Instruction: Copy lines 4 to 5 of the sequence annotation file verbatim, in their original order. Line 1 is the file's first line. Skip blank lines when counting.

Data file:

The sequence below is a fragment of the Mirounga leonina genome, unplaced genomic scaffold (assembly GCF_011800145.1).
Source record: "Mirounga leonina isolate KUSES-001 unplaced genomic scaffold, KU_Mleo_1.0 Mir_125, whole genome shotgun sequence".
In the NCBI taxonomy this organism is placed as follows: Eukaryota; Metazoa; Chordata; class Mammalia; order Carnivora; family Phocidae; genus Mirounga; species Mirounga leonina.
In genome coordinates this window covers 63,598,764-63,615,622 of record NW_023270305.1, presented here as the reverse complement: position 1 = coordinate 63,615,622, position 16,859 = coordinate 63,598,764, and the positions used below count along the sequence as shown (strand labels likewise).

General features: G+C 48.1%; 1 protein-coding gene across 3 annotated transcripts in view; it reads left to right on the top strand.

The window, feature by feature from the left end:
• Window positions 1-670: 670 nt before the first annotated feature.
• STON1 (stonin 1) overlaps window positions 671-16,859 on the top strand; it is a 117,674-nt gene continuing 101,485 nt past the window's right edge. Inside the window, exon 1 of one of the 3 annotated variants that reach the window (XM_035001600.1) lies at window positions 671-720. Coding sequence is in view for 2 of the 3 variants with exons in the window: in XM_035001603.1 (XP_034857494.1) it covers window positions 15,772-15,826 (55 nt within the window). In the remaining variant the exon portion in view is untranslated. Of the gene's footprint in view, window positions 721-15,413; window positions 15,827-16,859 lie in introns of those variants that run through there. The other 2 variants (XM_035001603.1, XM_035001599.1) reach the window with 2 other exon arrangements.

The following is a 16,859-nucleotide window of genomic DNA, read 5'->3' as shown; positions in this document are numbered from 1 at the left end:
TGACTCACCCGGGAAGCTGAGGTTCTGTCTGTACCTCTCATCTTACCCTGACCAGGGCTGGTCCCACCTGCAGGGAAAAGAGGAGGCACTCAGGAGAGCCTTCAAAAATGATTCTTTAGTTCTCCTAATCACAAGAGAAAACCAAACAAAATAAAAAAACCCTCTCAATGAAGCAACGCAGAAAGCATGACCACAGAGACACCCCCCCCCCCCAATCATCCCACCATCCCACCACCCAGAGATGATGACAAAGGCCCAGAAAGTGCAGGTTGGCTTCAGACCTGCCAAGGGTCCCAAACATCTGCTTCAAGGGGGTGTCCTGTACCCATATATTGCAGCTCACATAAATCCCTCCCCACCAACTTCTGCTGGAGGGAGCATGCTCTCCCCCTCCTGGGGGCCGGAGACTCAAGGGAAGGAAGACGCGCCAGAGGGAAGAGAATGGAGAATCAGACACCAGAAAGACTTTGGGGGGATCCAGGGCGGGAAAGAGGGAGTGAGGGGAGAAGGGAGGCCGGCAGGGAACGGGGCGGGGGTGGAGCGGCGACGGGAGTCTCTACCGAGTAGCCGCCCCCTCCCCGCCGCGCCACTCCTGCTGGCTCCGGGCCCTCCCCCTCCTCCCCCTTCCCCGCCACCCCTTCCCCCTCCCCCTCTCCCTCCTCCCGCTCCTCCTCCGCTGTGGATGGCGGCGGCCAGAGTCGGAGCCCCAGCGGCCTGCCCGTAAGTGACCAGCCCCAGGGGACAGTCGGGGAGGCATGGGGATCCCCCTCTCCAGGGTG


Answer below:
In genome coordinates this window covers 63,598,764-63,615,622 of record NW_023270305.1, presented here as the reverse complement: position 1 = coordinate 63,615,622, position 16,859 = coordinate 63,598,764, and the positions used below count along the sequence as shown (strand labels likewise).

General features: G+C 48.1%; 1 protein-coding gene across 3 annotated transcripts in view; it reads left to right on the top strand.